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My Antonia

av Willa Cather

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Description

A beautiful hardcover gift edition of My Antonia with a gorgeous cover with an intial corrosponding to the author's surname, hand designed by type superstar Jessica Hische. C is for Cather and the one of the most significant American novels of the twentieth century. Set during the great igration west to settle the plains of the North American continent, the novel follows Antonia Shimerda, a pioneer who comes to Nebraska as a child and grows with the country, inspiring a childhood friend, Jim Burden, to write her life story.

Review

Winner of the 2012 Fifty Books/Fifty Covers show, organized by Design Observer in association with AIGA and Designers & Books

Winner of the 2014 Type Directors Club Communication Design Award

Praise for Penguin Drop Caps:

"[Penguin Drop Caps] convey a sense of nostalgia for the tactility and aesthetic power of a physical book and for a centuries-old tradition of beautiful lettering."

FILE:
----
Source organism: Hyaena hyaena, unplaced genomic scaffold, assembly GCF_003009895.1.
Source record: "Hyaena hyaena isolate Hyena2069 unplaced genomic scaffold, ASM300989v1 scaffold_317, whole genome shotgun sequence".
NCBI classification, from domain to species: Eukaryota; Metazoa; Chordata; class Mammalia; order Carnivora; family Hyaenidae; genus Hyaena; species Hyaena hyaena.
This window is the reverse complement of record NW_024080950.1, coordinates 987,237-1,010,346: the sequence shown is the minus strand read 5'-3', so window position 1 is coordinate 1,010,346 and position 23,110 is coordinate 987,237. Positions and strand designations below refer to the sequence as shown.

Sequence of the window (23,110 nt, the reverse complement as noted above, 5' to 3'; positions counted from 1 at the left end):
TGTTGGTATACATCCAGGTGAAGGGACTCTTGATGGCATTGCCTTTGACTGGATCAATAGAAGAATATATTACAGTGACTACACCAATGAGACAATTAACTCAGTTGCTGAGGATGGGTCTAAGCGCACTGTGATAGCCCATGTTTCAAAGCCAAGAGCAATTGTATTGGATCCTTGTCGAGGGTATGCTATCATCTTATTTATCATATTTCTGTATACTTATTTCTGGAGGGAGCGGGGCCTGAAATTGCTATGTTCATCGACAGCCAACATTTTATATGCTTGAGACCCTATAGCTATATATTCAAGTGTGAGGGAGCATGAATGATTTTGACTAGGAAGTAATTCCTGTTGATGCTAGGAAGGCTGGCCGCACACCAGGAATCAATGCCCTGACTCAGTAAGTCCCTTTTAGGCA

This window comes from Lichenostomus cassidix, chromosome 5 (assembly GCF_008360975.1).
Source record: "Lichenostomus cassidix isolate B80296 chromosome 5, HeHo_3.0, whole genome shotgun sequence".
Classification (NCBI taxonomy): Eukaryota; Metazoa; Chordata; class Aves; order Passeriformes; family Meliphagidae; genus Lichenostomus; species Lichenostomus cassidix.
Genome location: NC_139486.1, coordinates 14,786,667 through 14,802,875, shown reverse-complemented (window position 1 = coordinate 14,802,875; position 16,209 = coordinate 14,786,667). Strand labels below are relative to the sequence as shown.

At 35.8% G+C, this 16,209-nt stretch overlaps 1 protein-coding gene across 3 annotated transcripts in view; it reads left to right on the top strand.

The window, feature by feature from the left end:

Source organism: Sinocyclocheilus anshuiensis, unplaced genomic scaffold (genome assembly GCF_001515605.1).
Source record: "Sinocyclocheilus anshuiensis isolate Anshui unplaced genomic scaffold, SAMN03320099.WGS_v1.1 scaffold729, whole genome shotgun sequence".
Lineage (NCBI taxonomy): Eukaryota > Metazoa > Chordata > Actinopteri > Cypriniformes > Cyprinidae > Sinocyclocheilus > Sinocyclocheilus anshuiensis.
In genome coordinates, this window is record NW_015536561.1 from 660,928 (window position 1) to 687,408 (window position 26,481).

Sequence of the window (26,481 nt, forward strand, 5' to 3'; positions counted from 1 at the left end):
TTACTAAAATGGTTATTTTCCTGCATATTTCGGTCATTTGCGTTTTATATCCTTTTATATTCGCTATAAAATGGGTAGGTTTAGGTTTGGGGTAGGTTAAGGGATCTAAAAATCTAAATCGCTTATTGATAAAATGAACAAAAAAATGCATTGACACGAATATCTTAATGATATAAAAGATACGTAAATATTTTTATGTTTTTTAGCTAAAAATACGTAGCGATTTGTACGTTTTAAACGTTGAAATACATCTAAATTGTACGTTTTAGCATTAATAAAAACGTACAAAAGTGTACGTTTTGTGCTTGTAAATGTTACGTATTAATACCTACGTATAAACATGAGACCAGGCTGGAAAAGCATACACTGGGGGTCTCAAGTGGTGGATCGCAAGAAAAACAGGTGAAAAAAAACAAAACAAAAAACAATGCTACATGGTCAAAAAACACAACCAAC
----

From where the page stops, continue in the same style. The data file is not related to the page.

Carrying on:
-Fast Company

"Vibrant, minimalist new typographic covers.... Bonus points for the heartening gender balance of the initial selections."
-Maria Popova, Brain Pickings

"The Penguin Drop Caps series is a great example of the power of design. Why buy these particular classics when there are less expensive, even free editions of Great Expectations? Because they're beautiful objects. Paul Buckley and Jessica Hische's fresh approach to the literary classics reduces the design down to typography and color. Each cover is foil-stamped with a cleverly illustrated letterform that reveals an element of the story. Jane Austen's A (Pride and Prejudice) is formed by opulent peacock feathers and Charlotte Bronte's B (Jane Eyre) is surrounded by flames. The complete set forms a rainbow spectrum prettier than anything else on your bookshelf."
-Rex Bonomelli, The New York Times

"Drool-inducing."
-Flavorwire

"Classic reads in stunning covers-your book club will be dying."
-Redbook

Excerpt